- Key Persons – if a sole proprietor, partner, or corporate officer is not involved in the filing of tax returns of the company, the professional who does should apply for the EFIN instead.
Aside from the Principal, a Responsible Official also needs to apply (if applicable). The Responsible Official is the individual with authority over the IRS e-file operation. He or she is the first point of contact with the IRS.
For new tax preparers building their practice, you are the Principal and the Responsible Official for your company.
If in the future you would like to add more Principals or Responsible Officials to your EFIN, you can add or change it via an IRS e-file application.
Principal and Responsible Official Eligibility
To be an eligible Principal or Responsible Official, you must be:
- A United States Citizen or a Foreigner with Permanent Residence Status
- At least 18 years of age as of the date of application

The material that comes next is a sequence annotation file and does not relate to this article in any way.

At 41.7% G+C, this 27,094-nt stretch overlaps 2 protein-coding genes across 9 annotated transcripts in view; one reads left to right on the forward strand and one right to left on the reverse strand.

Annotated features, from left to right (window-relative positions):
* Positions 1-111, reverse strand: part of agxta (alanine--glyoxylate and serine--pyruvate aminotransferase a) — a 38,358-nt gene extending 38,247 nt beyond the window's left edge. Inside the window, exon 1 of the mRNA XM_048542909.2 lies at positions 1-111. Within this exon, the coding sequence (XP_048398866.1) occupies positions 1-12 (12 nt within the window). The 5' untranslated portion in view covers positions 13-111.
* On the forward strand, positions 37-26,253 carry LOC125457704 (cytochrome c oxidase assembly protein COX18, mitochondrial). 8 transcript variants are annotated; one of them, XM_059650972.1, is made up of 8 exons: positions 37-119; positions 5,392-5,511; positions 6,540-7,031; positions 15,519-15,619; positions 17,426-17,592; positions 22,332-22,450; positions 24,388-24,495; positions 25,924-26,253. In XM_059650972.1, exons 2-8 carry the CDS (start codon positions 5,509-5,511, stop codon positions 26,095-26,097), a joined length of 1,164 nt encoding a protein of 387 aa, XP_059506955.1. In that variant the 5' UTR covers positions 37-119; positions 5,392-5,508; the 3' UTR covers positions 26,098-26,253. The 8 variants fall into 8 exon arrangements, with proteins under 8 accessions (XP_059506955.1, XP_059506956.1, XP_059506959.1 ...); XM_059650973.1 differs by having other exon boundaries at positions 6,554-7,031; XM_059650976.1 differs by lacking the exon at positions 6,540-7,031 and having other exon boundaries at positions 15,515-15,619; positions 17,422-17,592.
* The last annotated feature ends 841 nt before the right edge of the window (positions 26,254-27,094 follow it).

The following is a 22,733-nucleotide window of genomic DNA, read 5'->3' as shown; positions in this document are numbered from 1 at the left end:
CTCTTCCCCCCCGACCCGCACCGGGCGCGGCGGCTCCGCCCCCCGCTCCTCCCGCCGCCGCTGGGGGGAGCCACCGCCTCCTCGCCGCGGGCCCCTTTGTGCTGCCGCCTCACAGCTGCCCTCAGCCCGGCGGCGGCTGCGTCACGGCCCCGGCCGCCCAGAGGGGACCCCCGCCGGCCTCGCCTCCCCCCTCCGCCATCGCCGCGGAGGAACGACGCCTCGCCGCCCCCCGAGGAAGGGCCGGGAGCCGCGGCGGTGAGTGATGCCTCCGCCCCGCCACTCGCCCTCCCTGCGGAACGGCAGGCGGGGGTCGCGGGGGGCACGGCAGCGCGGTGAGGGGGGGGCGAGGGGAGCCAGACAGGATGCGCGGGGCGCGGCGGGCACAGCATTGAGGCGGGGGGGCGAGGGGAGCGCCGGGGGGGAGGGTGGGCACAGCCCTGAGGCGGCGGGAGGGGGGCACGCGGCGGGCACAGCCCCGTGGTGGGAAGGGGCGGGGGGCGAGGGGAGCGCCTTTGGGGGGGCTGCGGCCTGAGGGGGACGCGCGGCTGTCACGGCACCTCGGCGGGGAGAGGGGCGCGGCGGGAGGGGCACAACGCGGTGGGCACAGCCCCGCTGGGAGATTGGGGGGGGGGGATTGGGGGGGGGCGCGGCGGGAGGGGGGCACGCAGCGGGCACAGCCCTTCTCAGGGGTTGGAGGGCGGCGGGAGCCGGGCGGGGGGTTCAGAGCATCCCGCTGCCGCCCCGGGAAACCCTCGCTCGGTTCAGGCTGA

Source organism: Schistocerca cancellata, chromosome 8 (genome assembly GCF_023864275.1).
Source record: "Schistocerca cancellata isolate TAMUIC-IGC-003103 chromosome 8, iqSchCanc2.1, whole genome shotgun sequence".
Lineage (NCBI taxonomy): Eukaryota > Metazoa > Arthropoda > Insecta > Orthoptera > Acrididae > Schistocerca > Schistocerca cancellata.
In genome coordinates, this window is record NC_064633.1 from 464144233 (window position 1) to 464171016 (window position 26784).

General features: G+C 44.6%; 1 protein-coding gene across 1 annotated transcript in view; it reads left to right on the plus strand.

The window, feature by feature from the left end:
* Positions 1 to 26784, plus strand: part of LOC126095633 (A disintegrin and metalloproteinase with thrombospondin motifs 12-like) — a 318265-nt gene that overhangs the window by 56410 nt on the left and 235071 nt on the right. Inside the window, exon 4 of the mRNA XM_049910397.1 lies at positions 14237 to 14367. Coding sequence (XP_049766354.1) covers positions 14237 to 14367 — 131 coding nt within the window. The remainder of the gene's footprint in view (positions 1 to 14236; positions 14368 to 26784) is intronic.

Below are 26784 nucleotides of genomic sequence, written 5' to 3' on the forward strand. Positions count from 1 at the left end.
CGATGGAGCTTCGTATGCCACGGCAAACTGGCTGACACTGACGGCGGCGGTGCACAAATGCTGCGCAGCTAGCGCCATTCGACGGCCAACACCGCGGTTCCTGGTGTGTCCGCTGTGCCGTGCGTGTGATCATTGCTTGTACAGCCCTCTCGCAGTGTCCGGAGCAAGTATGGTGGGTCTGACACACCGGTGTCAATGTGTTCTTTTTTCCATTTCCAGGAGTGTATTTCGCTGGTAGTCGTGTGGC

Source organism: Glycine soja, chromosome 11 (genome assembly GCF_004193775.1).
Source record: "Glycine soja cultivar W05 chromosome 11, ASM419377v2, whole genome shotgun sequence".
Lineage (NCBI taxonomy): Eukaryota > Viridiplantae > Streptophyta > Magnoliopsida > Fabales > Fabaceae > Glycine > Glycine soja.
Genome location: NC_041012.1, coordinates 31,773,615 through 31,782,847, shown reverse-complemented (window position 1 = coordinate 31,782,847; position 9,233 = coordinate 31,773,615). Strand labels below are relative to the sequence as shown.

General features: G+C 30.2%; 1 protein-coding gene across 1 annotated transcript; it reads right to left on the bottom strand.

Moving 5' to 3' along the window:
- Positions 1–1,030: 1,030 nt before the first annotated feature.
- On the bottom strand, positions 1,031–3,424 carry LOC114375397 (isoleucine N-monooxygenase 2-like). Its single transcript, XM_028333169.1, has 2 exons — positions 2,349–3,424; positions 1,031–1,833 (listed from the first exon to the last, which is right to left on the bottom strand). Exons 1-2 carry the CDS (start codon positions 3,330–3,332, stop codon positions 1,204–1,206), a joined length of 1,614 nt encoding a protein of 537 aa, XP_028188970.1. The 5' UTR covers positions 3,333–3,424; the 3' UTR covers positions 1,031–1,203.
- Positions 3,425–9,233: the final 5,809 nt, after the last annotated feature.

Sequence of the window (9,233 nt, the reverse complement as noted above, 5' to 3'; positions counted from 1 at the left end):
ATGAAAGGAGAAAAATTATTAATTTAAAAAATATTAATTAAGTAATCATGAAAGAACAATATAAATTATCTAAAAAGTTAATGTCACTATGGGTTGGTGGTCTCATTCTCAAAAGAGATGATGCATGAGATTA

- Meet applicable state and local licensing and/or bonding requirements for the business of preparation and collection of tax returns
Requirements Needed for Your EFIN Application
Having an EFIN and an e-services account means having access to systems of the IRS. So, the IRS takes the time to investigate a tax preparation firm and the employees that will use the system thoroughly.
Before a tax preparer can create an IRS e-services account, the following documents must be ready:
- Most up-to-date email address
- Social Security Number
- Tax filing status
- Last-filed Tax Return
- Mobile Device Number
- Personal account number
- Credit Card
- Home Mortgage Loan
- Home Equity Loan (second mortgage)
- Home Equity Line of Credit (HELOC)
- Car Loan
Each tax preparer that sets up an e-services account must register to a two-factor authentication process. A U.S. based mobile number is essential for this process.
The IRS will not store the personal account data on their file. However, the IRS will verify your identity through this data.
How to Apply for an EFIN
Applying for an EFIN is done via the IRS e-services webpage.
Steps to apply for an EFIN:
- Go to the IRS e-services page
- Create an account
- Apply for an EFIN